Some of my favorite items at Chin’s Miramar are the liangcai (cold dishes). Many of these fit the flavor profile of the region: “sweet, salty, and red-cooked.” The Five Spice Beef, thin slices of cold beef stacked on a small plate, though a little grayish, is brushed with a sweet and salty glaze. The beef is usually tender. It’s a favorite of most of the folks I take to Chin’s, as is the glazed duck.

My mother-in-law, Hui Lin, likes the Xun Yu, Southern Smoked Fish. It isn’t actually smoked, but marinated, deep fried, and marinated again until it attains a deep, dark color, which make it look liked smoked fish. Served cold, bony, and strong in flavor, it is an acquired taste — Hui Lin calls it a “taste of China.” We always get a couple of orders when she visits us.

Cured pork cubes are another favorite. On other menus, these are often called “jellied pork” and “pork aspic.” The dish looks like head cheese, but it’s pork leg that’s been simmered and chopped, then topped with a layer of aspic made from pork hocks and skin. It’s mild in flavor, served with black vinegar.

The mushroom bun is stuffed with mushrooms and greens. The dough for the baozi is on the gummy side, but the filling has a savory, mildly bitter/sweet flavor. Five Spice Beef is served in a baked bread called shaobing. My friend @HannahJ (that’s her Twitter handle) once called it the best breakfast sandwich she’d ever had.

I’ve spoken to a few people who like the youtiao, the fried dough/Chinese donut/fried cruller that is another Chinese breakfast staple. I find the version at Chin’s hard and heavy and a tad greasy. But to put this into perspective: I’ve never found a youtiao in the U.S. that I’ve enjoyed. It makes me think that there’s a secret ingredient — perhaps harmful to lab animals — that makes the fried dough so light and crisp in China.

Chin's Five Spice Beef

The youtiao fares better in the version of jiangbing guozi that Chin’s serves. In many Chinese cities, you find street vendors making crêpes. The vendor cracks an egg on the crêpe, and when both are cooked, a sauce is smeared over the top and scallions are added. The crêpe is rolled burrito-style around fried dough. Eating a steaming jianbing is one of my wife’s cherished memories from her high school and college days in Beijing. At Chin’s, they serve a heavier, greasier version of this street staple. Another popular Chinese dish, the beef roll niu rou juan bing, is also heavier here.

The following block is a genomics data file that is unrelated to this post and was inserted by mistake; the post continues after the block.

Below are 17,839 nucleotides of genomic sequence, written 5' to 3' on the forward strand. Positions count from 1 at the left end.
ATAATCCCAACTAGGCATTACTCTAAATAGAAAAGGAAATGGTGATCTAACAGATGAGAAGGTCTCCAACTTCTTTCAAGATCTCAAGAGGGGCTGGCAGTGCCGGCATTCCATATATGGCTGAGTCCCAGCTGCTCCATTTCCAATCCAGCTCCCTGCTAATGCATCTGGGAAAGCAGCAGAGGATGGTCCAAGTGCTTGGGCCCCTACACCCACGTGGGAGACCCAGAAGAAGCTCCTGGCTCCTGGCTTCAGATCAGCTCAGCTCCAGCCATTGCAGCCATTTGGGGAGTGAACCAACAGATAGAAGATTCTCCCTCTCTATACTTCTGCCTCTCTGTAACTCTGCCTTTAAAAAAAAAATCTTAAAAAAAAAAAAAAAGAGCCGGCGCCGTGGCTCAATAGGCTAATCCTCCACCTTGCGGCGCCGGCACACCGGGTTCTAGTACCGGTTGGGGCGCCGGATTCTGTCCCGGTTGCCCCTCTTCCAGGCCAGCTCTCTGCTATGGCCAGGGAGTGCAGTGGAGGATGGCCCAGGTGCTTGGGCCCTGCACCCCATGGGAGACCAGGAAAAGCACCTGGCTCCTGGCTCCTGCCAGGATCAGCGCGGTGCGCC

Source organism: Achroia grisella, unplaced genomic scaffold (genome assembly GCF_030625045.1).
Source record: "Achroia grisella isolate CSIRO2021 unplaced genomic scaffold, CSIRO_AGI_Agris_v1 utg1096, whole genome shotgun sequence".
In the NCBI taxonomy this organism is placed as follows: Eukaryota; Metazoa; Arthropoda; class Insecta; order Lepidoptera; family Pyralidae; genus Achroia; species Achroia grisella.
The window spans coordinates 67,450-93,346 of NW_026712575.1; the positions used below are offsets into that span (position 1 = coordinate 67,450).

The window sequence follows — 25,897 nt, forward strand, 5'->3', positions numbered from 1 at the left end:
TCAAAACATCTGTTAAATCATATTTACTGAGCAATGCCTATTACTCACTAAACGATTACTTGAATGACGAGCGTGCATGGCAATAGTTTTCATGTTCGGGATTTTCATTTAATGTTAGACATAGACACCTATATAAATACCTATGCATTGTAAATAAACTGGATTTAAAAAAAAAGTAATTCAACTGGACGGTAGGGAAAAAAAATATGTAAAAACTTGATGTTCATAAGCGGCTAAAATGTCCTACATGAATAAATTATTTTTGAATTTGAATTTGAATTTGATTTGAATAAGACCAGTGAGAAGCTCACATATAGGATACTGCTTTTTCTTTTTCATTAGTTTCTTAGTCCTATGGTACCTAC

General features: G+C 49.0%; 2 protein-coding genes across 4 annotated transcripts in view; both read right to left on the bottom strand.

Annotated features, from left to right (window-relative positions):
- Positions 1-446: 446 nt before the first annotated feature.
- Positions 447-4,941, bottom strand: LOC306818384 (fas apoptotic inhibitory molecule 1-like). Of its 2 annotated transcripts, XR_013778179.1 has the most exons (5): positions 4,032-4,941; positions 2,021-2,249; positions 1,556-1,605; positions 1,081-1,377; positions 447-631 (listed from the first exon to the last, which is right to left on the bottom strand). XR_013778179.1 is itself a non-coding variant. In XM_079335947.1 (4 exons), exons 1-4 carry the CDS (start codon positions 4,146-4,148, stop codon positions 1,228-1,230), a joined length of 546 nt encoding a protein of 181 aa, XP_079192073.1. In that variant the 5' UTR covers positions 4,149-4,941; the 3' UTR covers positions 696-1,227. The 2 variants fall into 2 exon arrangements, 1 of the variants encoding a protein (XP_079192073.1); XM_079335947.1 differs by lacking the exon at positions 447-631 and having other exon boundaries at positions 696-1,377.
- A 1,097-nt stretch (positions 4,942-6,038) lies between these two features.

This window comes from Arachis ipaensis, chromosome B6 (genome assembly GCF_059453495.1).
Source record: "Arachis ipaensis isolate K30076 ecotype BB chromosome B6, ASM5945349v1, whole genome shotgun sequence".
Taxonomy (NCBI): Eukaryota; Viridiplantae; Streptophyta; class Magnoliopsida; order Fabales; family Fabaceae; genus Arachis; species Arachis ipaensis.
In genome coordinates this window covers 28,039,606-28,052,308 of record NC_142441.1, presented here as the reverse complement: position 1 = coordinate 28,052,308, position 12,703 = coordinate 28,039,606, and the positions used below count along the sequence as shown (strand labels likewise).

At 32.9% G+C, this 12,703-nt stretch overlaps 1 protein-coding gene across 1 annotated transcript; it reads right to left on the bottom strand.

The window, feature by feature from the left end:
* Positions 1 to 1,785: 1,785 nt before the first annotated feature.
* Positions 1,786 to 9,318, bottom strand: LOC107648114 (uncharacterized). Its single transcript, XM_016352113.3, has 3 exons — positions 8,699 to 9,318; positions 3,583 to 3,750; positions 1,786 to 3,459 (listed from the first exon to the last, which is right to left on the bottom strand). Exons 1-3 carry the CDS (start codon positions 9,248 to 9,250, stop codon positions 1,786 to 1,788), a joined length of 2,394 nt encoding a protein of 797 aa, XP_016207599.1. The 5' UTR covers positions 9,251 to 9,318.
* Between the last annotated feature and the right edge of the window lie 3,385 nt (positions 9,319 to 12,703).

As for the rest of the menu…the noodle soups are a mixed bag. The broth tempers the sweetness of the wuxi sparerib, but in the niu rou mian (beef noodle soup), it’s bland. The noodles aren’t to my liking, either, being too mushy to have that nice doughy pull.

My wife and mother in-law are from Shandong, and I’ve been indoctrinated with the “Tao” of jiaozi (dumplings). We’ve found that both the regular dumplings and the xiao long bao — most commonly called “soup dumplings” — fall short. The wrappers are brittle, the dumplings leak soup, and the fillings are bland.

The menu is large enough to keep me writing for another thousand words, but perhaps this short take will encourage you to give the place a try for breakfast. Try a stir-fried nian gao (sliced rice cake) dish while you’re at it. A word of warning: several of Chin’s locations serve this type of breakfast on weekends, but we’ve found the Miramar location to be the most consistent and also to have the widest range of choices. The Missus and I have been depressed lately at the state of Chinese cuisine in San Diego. Restaurants have closed, changed chefs or owners, and maybe grown stale, so we’ve reverted to our old habit of driving around the San Gabriel Valley. Chin’s weekend breakfast is an exception.

It is with sadness that I note that local food writer and friend Candice Woo and I had long tried to lure the Reader’s intrepid restaurant reviewer, the late Naomi Wise, to Chin’s. But Naomi was not an early riser. How great would it have been to read her thoughts on dining at a Holiday Inn?

Breakfast Hours: 9:30 a.m.–2:30 p.m. Saturday–Sunday.

Fare: For weekend breakfast only: Shanghai-style cold dishes, noodles, soups, and dumplings. Most breakfast items priced under $8.

Vibe: Fairly dark, almost corporate-looking restaurant, but casual. Most patrons here for the weekend breakfast converse in Mandarin.

Must try: Five Spice Beef, mushroom steamed bun, five-spice beef shaobing, chao nian gao, cold braised duck.

Need to know: Again, breakfast served only on weekends, 9:30 a.m.–2:30 p.m. (Lunch and dinner served Monday–Friday, 11:00 a.m.–9:30 p.m.; till 10:00 p.m., Saturday–Sunday.) Parking in the lot can be iffy. Stalls are small, and folks tend to take extra space.